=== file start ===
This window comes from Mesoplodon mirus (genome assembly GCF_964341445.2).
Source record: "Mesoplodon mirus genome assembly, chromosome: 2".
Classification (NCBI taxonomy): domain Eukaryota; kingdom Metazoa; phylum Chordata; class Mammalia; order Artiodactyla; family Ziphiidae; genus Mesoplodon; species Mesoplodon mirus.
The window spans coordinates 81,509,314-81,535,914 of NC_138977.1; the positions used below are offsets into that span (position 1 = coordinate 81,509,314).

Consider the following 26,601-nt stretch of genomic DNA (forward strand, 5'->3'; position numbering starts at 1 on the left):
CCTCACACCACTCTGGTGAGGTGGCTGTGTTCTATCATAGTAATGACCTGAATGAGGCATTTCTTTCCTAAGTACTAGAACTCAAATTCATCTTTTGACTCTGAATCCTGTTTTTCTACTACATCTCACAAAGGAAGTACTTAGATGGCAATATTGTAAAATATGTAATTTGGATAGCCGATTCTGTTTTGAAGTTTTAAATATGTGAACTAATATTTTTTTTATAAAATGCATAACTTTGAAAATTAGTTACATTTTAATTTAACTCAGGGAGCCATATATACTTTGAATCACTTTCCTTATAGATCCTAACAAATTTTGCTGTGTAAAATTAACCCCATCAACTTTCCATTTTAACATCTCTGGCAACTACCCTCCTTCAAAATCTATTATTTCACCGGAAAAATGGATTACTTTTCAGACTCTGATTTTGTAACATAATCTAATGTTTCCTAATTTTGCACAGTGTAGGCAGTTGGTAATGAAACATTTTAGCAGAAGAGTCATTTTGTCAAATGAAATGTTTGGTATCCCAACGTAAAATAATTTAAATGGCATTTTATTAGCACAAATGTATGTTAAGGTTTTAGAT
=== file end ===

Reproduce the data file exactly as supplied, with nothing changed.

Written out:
This window comes from Mesoplodon mirus (genome assembly GCF_964341445.2).
Source record: "Mesoplodon mirus genome assembly, chromosome: 2".
Classification (NCBI taxonomy): domain Eukaryota; kingdom Metazoa; phylum Chordata; class Mammalia; order Artiodactyla; family Ziphiidae; genus Mesoplodon; species Mesoplodon mirus.
The window spans coordinates 81,509,314-81,535,914 of NC_138977.1; the positions used below are offsets into that span (position 1 = coordinate 81,509,314).

Consider the following 26,601-nt stretch of genomic DNA (forward strand, 5'->3'; position numbering starts at 1 on the left):
CCTCACACCACTCTGGTGAGGTGGCTGTGTTCTATCATAGTAATGACCTGAATGAGGCATTTCTTTCCTAAGTACTAGAACTCAAATTCATCTTTTGACTCTGAATCCTGTTTTTCTACTACATCTCACAAAGGAAGTACTTAGATGGCAATATTGTAAAATATGTAATTTGGATAGCCGATTCTGTTTTGAAGTTTTAAATATGTGAACTAATATTTTTTTTATAAAATGCATAACTTTGAAAATTAGTTACATTTTAATTTAACTCAGGGAGCCATATATACTTTGAATCACTTTCCTTATAGATCCTAACAAATTTTGCTGTGTAAAATTAACCCCATCAACTTTCCATTTTAACATCTCTGGCAACTACCCTCCTTCAAAATCTATTATTTCACCGGAAAAATGGATTACTTTTCAGACTCTGATTTTGTAACATAATCTAATGTTTCCTAATTTTGCACAGTGTAGGCAGTTGGTAATGAAACATTTTAGCAGAAGAGTCATTTTGTCAAATGAAATGTTTGGTATCCCAACGTAAAATAATTTAAATGGCATTTTATTAGCACAAATGTATGTTAAGGTTTTAGAT